Jack Of All Trades: Steve Szirotnyak

Obligatory introduction

jackGreetings, visitor! My name’s Steve, and I’m a sort of cross-media designer/adaptor/facilitator here at Metzgers. I create files that can be altered on-the-fly and then printed digitally to produce series of unique documents.

I dislike having to be one of those people who begin a blog entry by lamenting how difficult it had been to come up with a topic for their blog entry. The device generates a tired sort of irony (quite popular these days, granted); in this instance it also segues nicely into an even more lame pop culture reference.

The music in my head

I was trying to think of a topic when, for some reason, I began mentally singing to myself a ditty called “Jack Of All Trades” from what was to be Soul Asylum’s first and last major-label LP with any sort of “indie cred” (years before they rode the “Runaway Train” to an Emmy nomination). Although many of the lyrics throughout “Jack” didn’t speak directly to the task at hand, its title seemed like a good starting point.

Cover of Soul Asylum's Hang Time LP.
Possibly Soul Asylum’s last decent album.

So I’ll begin my inaugural (“Meet the Staff”) entry in earnest with a confession: I’m not really a bona fide expert at anything I do here on a daily basis—at least not in the strictest sense of the word—and I’m ok with that. I admire many people who are among the very best at what they do, but I feel that what I do is to be pretty darn good at most things required of me, though there may be better designers at Metzgers, better writers (probably), and certainly a couple dozen to whom grasp of new technologies comes more intuitively. (Heck, I still don’t even really like computers very much.)

"I feel that what I do is to be pretty darn good at most things required of me."

When Joe Metzger interviewed me for my current position, he was looking for someone with a specific set of skills, but I got the impression he was also looking for someone with a design background who didn’t need to be designing very often. Someone who was willing to do a lot of light programming, yet was more of a designer than a programmer. Perhaps a designer/programmer with above-average communication and editing skills who could also function well in other roles, providing occasional customer service support and giving fresh perspectives on various procedures that might benefit from change, or others that might be best left alone for the time being. And there I was.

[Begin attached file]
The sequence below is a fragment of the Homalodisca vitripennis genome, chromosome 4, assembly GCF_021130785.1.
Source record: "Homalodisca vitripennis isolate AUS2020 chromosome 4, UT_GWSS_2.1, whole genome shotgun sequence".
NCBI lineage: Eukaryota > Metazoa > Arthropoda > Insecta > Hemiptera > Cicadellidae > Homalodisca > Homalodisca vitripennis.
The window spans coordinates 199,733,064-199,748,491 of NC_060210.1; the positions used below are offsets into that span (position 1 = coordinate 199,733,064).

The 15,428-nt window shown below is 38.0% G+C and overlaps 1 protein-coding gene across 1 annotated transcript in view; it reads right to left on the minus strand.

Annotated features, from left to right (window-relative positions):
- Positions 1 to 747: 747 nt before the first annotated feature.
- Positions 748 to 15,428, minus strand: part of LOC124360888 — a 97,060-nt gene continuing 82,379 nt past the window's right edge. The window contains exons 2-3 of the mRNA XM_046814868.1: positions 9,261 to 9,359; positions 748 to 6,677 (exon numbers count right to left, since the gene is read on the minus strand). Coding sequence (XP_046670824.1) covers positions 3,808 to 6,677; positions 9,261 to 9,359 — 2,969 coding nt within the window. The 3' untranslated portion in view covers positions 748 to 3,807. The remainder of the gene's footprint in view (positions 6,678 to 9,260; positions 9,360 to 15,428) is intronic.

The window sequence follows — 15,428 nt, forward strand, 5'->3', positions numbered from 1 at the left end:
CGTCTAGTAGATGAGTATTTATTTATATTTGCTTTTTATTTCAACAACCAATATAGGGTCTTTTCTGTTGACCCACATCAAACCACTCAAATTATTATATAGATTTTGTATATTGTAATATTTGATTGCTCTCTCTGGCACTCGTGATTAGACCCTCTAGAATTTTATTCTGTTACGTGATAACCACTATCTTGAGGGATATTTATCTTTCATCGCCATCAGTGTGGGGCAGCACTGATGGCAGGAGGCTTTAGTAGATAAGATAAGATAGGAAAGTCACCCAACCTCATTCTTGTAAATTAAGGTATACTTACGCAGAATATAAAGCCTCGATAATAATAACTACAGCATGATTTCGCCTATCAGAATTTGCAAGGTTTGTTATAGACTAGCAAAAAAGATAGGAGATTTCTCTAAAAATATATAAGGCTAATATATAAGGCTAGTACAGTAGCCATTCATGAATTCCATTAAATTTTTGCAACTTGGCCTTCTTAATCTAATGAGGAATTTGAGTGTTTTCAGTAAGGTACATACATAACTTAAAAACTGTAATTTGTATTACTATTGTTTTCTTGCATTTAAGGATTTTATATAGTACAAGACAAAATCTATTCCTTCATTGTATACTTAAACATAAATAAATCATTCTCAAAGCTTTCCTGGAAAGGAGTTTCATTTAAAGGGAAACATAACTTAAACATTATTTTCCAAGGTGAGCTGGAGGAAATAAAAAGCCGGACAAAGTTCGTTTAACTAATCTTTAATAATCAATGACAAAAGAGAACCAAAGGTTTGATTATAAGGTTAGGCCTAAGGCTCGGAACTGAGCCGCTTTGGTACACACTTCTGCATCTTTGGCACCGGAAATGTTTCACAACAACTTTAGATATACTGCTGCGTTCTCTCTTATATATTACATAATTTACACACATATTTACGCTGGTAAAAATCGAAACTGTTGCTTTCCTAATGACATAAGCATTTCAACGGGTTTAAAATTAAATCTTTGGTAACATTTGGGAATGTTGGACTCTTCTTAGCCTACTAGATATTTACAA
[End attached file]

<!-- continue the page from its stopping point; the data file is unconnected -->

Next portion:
It's not trivial...

I’m aware that a lot of this might sound like resumé-padding baloney, but I can assure you that while I may not have spent the past quarter-century honing one specific area of expertise, I’ve been paying attention, and daily I call on a variety of truths (and fallacies) learned over time. In addition to the requisite technical skills and facility with aesthetics, a broad-based cultural literacy is especially invaluable to the creative, and I’ve got a pretty decent arsenal at my disposal. At any given time, my work may be made easier (and better) by virtue of the fact that I know a thing or two about Hans Poelzig’s expressionist architecture, Mariano Fortuny’s pleated silk gowns, or even Soul Asylum’s uneven discography. Thank goodness there remain a few professions outside of academia wherein that knowledge would be considered an asset.

"Thank goodness there remain a few professions outside of academia wherein that knowledge would be considered an asset."

Hans Poelzig's Expressionist Architecture.
Poelzig’s Berlin Schauspielhaus

I can think of my highly individualized sets of skills, interests and “trivial” knowledge in terms of a Venn diagram. Although I can accomplish positive things from anywhere within any of my “sets,” I’m at my strongest when I work nearer the sweet spot in the center that represents a cultural perspective entirely unique to me.

Venn Diagram - Skills, Interests, Trivial Knowledge.
Venn everything comes together
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